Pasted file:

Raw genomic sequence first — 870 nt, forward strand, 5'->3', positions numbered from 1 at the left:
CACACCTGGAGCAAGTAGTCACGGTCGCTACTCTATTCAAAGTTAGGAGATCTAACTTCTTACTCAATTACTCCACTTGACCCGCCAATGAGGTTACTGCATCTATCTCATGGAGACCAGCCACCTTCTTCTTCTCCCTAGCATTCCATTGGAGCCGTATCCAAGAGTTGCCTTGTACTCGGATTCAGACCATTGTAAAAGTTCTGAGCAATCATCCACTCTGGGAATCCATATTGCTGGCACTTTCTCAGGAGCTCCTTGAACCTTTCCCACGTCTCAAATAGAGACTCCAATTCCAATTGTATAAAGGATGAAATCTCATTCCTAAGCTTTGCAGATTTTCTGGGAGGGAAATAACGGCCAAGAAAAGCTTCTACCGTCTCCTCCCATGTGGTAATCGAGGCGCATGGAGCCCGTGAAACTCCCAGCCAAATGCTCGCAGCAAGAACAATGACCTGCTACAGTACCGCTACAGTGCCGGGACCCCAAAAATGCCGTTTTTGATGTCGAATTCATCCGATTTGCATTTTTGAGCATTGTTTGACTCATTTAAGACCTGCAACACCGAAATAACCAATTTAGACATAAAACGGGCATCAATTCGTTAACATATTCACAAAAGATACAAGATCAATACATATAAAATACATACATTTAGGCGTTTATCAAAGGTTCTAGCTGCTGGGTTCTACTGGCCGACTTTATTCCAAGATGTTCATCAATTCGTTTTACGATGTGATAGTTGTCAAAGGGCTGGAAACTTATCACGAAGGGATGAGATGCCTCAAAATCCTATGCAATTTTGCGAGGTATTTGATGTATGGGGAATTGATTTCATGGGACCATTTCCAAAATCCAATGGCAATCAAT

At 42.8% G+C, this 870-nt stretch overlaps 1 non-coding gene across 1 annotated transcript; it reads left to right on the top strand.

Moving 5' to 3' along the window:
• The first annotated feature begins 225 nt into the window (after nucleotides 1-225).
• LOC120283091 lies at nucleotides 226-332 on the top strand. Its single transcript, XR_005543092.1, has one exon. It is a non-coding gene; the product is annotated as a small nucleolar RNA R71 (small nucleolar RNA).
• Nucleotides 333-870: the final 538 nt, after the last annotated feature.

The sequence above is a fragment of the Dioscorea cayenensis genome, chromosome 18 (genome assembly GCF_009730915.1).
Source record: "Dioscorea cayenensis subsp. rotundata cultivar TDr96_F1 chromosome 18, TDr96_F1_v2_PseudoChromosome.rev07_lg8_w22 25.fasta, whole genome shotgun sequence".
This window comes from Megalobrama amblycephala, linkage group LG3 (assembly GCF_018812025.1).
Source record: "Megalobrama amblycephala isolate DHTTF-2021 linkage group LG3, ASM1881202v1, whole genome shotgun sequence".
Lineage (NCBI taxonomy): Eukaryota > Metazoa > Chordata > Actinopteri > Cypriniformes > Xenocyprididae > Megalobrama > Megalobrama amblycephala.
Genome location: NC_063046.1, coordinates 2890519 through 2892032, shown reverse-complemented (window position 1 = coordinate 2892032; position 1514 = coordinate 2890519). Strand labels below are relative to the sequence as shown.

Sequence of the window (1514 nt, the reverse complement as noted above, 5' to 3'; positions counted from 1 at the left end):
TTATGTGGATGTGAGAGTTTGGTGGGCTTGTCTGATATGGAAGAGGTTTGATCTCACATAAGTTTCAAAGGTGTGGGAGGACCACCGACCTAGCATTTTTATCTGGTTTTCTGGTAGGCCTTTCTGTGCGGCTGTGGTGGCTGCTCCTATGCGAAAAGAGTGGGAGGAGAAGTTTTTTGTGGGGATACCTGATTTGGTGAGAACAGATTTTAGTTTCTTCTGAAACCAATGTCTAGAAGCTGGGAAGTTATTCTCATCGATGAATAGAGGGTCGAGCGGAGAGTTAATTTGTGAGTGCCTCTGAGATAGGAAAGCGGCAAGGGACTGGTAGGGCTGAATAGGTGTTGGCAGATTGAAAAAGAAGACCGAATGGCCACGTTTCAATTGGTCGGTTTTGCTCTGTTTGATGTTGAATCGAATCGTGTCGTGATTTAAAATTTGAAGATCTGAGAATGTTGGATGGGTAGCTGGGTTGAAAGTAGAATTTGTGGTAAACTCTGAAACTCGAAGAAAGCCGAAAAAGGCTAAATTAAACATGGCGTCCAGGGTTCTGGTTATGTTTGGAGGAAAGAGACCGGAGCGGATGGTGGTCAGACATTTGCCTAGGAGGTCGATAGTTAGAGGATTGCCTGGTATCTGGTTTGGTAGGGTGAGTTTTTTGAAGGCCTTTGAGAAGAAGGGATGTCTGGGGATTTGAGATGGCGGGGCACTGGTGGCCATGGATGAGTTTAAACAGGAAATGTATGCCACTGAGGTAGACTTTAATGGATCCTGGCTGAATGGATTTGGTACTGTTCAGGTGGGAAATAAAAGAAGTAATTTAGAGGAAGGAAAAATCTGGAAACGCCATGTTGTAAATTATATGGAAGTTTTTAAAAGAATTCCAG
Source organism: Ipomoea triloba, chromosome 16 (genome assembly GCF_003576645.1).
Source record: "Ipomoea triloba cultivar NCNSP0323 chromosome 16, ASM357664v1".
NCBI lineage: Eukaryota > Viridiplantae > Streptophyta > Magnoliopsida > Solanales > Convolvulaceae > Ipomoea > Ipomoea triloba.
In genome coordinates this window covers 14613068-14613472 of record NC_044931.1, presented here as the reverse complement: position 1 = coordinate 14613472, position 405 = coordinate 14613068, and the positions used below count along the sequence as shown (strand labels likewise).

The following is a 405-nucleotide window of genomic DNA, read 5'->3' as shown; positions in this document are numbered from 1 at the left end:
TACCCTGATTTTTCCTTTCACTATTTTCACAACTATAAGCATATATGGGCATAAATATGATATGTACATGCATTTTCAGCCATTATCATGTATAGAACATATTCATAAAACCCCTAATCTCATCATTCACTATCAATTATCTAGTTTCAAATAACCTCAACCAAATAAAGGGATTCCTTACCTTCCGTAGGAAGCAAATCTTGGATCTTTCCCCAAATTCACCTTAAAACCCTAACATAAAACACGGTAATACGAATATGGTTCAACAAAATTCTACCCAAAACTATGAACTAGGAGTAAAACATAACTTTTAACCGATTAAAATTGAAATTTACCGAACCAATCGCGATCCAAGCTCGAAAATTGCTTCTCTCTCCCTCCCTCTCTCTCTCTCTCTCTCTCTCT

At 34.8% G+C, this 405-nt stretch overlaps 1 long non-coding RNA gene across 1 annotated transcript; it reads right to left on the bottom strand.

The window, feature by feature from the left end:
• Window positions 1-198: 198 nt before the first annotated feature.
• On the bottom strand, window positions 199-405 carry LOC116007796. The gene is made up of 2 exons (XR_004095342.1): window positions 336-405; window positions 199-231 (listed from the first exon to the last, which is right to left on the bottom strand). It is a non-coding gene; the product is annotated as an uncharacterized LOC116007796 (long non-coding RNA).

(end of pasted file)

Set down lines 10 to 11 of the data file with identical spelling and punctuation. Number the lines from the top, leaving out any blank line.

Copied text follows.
This window comes from Megalobrama amblycephala, linkage group LG3 (assembly GCF_018812025.1).
Source record: "Megalobrama amblycephala isolate DHTTF-2021 linkage group LG3, ASM1881202v1, whole genome shotgun sequence".